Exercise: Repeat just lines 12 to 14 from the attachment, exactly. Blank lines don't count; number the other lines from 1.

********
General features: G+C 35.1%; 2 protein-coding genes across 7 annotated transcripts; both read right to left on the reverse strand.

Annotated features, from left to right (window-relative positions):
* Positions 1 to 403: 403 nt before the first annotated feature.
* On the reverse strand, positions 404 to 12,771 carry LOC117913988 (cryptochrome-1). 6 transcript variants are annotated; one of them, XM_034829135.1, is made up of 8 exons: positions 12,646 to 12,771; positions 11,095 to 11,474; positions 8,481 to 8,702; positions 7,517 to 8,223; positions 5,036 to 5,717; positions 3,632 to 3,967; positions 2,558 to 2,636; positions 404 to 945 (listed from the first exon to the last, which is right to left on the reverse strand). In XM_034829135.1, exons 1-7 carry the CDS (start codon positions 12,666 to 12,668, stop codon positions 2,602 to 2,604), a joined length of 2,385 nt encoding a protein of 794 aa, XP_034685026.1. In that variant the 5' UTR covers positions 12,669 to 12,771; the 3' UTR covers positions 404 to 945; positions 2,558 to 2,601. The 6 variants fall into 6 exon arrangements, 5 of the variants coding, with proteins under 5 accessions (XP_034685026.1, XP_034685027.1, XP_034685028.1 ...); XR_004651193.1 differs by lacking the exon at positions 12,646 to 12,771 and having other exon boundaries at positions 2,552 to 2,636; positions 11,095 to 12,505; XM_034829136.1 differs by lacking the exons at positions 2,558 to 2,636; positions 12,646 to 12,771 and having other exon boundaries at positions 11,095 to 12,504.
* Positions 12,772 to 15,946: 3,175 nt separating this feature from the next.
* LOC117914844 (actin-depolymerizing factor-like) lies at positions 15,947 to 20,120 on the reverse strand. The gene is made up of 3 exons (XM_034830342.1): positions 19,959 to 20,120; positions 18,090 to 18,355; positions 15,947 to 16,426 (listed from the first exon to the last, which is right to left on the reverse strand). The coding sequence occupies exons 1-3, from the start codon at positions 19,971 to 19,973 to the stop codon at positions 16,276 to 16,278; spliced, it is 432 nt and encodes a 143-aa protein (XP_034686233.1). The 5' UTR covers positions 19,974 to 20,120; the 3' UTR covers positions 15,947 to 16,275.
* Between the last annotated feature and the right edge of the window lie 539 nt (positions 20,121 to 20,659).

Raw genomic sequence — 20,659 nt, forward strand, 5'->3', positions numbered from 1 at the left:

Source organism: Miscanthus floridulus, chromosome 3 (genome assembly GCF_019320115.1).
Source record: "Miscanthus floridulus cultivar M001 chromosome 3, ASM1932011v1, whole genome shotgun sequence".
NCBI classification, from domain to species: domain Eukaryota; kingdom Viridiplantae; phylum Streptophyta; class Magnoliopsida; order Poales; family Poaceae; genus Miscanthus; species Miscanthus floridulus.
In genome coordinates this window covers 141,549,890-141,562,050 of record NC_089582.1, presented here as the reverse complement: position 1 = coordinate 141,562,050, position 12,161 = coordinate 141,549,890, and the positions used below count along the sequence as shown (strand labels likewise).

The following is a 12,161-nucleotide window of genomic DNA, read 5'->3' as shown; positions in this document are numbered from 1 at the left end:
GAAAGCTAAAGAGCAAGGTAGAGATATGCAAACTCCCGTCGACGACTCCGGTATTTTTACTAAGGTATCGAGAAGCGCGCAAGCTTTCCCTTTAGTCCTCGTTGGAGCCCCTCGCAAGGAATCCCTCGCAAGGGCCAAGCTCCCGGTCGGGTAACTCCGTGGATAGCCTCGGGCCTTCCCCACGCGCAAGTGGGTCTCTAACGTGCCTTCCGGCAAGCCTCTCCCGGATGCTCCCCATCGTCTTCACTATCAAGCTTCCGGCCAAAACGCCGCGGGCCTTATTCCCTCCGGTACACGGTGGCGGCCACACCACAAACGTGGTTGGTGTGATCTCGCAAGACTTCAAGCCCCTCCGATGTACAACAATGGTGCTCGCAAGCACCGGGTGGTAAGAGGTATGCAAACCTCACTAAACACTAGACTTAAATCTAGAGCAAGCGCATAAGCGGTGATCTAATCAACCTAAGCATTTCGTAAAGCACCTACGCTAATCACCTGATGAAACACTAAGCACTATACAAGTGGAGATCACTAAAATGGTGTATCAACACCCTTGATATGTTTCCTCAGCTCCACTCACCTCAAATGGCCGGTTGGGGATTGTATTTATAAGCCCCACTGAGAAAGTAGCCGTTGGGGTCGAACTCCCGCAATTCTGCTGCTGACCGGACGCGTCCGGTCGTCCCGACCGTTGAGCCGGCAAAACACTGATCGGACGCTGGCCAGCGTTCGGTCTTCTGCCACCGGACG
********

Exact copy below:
In genome coordinates this window covers 141,549,890-141,562,050 of record NC_089582.1, presented here as the reverse complement: position 1 = coordinate 141,562,050, position 12,161 = coordinate 141,549,890, and the positions used below count along the sequence as shown (strand labels likewise).

The following is a 12,161-nucleotide window of genomic DNA, read 5'->3' as shown; positions in this document are numbered from 1 at the left end:
GAAAGCTAAAGAGCAAGGTAGAGATATGCAAACTCCCGTCGACGACTCCGGTATTTTTACTAAGGTATCGAGAAGCGCGCAAGCTTTCCCTTTAGTCCTCGTTGGAGCCCCTCGCAAGGAATCCCTCGCAAGGGCCAAGCTCCCGGTCGGGTAACTCCGTGGATAGCCTCGGGCCTTCCCCACGCGCAAGTGGGTCTCTAACGTGCCTTCCGGCAAGCCTCTCCCGGATGCTCCCCATCGTCTTCACTATCAAGCTTCCGGCCAAAACGCCGCGGGCCTTATTCCCTCCGGTACACGGTGGCGGCCACACCACAAACGTGGTTGGTGTGATCTCGCAAGACTTCAAGCCCCTCCGATGTACAACAATGGTGCTCGCAAGCACCGGGTGGTAAGAGGTATGCAAACCTCACTAAACACTAGACTTAAATCTAGAGCAAGCGCATAAGCGGTGATCTAATCAACCTAAGCATTTCGTAAAGCACCTACGCTAATCACCTGATGAAACACTAAGCACTATACAAGTGGAGATCACTAAAATGGTGTATCAACACCCTTGATATGTTTCCTCAGCTCCACTCACCTCAAATGGCCGGTTGGGGATTGTATTTATAAGCCCCACTGAGAAAGTAGCCGTTGGGGTCGAACTCCCGCAATTCTGCTGCTGACCGGACGCGTCCGGTCGTCCCGACCGTTGAGCCGGCAAAACACTGATCGGACGCTGGCCAGCGTTCGGTCTTCTGCCACCGGACG